• Create your own “worry time” –  set a specific time once a day, to give yourself full permission to worry. Allocate 15-20 minutes. Set a timer. Think of all the things you must worry about and when the timer goes off and your “worry time” is over, then stop worrying. If a part of your mind wants to worry at a different time in the day, think the words ‘now that’s enough’. Promise yourself you’ll worry about it tomorrow in your next allocated “worry time”.
  • Use your imagination – imagine when you are in the shower that as the water flows down and over your body, you are ‘washing away’ stress and worry. If you catch yourself worrying outside this time, make yourself stop and commit to worrying about it next time you are in the shower. Watch the worry and stress drain down and out of the plug hole and let it go.
  • Go inward – ground yourself (listen to my grounding exercise available in the Pendulum Talks library, or stop, breathe deeply from your abdomen, learn to meditate, listen to positive recordings to help you to relax (like this one).
  • Look back, process and let go – release those times in your past that continue to contribute to you feeling stressed, triggered, fearful, threatened and unsafe. Techniques such as EFT, NLP and Regression assist in releasing (rather than reliving) negative experiences so you can move on.
  • Boost your self-esteem – Take time to strengthen your belief that you are ok. Repeat positive affirmations to yourself confirming your confidence, self-belief, self-worth and self-trust. Put them on post-its around your mirror at home, or on your ‘fridge, on the dashboard in your car etc. basically anywhere where you’ll see them. Say them and be reminded of them regularly. Alternatively create a song/recording with all the positive things you would like to affirm about yourself, your career, relationships and/or your life and sing it regularly!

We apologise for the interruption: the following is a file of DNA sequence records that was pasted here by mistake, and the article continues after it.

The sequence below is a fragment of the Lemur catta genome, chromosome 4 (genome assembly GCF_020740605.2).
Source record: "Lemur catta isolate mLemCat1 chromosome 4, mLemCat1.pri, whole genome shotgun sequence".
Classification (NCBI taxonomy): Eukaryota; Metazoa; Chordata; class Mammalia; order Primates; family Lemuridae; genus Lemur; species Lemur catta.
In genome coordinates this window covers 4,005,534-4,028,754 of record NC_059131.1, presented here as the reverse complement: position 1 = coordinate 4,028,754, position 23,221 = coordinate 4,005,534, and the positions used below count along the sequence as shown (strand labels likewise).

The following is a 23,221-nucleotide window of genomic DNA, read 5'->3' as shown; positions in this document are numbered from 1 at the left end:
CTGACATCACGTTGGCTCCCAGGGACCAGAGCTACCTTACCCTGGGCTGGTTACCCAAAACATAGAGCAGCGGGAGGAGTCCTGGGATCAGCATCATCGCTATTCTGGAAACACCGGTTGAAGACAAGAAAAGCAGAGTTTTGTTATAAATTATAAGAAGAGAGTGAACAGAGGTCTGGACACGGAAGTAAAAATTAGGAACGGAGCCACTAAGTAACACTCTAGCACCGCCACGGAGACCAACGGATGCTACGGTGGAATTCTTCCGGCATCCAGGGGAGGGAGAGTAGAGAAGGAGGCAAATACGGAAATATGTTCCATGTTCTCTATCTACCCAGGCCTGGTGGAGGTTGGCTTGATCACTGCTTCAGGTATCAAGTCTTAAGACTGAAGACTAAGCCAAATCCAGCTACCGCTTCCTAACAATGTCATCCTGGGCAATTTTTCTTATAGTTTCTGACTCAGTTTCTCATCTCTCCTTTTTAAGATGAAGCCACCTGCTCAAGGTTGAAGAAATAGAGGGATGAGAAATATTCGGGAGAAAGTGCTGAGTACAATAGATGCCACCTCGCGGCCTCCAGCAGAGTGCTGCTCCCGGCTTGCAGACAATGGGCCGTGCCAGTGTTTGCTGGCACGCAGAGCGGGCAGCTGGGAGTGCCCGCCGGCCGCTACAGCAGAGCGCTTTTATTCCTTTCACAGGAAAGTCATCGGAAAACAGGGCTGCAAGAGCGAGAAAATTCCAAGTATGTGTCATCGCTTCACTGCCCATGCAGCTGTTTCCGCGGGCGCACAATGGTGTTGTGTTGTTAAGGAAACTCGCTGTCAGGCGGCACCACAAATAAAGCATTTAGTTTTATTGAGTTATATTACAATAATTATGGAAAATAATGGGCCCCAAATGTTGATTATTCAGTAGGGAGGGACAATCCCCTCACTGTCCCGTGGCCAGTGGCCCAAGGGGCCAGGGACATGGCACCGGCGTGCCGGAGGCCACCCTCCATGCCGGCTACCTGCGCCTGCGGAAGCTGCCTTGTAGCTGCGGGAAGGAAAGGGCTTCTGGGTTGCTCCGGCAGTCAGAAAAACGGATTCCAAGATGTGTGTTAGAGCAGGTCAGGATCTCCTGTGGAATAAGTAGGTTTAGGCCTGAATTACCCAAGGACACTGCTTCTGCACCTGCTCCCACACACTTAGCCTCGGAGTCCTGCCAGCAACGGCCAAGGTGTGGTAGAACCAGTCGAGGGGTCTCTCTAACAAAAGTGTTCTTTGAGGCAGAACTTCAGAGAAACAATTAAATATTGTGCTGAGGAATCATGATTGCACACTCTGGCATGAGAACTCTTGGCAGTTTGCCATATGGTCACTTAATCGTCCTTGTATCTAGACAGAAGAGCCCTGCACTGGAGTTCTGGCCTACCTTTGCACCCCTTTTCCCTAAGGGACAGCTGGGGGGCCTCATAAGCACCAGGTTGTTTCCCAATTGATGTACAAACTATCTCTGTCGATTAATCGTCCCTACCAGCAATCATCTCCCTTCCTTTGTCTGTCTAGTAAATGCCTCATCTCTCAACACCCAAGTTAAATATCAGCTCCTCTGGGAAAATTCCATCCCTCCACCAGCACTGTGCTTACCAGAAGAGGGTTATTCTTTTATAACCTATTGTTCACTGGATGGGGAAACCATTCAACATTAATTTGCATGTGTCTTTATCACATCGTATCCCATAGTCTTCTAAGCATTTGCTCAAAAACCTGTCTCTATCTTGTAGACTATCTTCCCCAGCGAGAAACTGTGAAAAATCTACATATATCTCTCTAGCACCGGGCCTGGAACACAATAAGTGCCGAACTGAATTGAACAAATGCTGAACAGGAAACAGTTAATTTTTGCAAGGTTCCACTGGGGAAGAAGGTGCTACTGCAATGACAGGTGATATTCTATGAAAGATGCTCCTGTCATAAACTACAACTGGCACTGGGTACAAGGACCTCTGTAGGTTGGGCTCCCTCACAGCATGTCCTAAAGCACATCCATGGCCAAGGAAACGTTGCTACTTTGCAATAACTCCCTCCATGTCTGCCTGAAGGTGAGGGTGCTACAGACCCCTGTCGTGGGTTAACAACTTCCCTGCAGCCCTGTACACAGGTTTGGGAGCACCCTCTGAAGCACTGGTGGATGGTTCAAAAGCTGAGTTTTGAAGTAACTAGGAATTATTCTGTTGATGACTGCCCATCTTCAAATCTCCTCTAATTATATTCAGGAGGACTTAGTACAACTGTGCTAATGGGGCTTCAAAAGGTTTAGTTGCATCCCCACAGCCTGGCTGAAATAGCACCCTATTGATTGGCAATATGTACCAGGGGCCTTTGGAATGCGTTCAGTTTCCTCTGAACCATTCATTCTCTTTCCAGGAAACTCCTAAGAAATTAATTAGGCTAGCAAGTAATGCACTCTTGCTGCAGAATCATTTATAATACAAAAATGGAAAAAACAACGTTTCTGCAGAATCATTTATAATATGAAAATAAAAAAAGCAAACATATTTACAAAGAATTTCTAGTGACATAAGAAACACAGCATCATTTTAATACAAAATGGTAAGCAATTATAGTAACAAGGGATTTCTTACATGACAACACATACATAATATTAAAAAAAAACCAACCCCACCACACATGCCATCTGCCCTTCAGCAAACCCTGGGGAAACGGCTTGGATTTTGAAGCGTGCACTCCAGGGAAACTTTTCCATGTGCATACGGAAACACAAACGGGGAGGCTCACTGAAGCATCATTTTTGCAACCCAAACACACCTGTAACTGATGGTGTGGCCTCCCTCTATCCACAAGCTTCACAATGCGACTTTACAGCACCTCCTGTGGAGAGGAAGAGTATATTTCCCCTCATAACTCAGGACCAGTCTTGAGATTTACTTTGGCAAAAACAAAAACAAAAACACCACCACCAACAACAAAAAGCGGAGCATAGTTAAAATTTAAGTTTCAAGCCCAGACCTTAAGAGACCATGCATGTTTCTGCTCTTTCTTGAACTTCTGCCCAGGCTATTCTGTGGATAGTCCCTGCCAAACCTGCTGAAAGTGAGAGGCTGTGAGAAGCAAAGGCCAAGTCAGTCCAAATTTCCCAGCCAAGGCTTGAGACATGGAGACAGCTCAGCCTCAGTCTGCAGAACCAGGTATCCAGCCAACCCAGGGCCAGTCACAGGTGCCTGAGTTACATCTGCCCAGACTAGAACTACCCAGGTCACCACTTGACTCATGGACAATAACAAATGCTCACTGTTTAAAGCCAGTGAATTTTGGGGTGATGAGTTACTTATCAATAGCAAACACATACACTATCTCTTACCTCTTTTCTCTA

• Take care of yourself – drink plenty of water; try having herbal teas or coconut milk/water/oil during your day; eat plenty of organic, fresh fruit and vegetables; reduce your intake of coffee/black tea/alcohol/sugar/spicy food/cigarettes; avoid recreational drugs.

Remember this is a call to take action. Use one or all the above. Try them out. See which ones work best for you. Help yourself and prevent future stress. The power is always in your hands.

I’ll leave you with a powerful quote which I shared with a large corporate group in a recent mindfulness presentation:

‘Almost everything will work again if you unplug it for a few minutes, 
including you’
Annie Lamott

If you need help to unplug or move through a stressful situation and come back to inner stillness and calm, then contact me via my website – www.releasepeace.ie. I provide highly personalised, confidential consultations either in person or online to support you through a process of positive change.

About Michelle:

Born in the UK, Michelle A. Hardwick of Release...Peace is a highly qualified Hypnotherapist who began her practice in 1998. Her professional development continued with Dolores Cannon, renowned QHHT Hypnotherapist specialising in the recovery of “Lost Knowledge” as well as Dr. Brian Weiss, ground-breaking Psychiatrist, New York Times best-selling Author and authority in the field of Past Life Regression.

As a newly published author, Michelle’s own story features in Dr Brian and his daughter Amy Weiss’s recently released book “Miracles Happen”.

Michelle is also an experienced, advanced Trainer and Practitioner of the Emotional Freedom Techniques (EFT), and is qualified in Neuro-Linguistic Programming (NLP).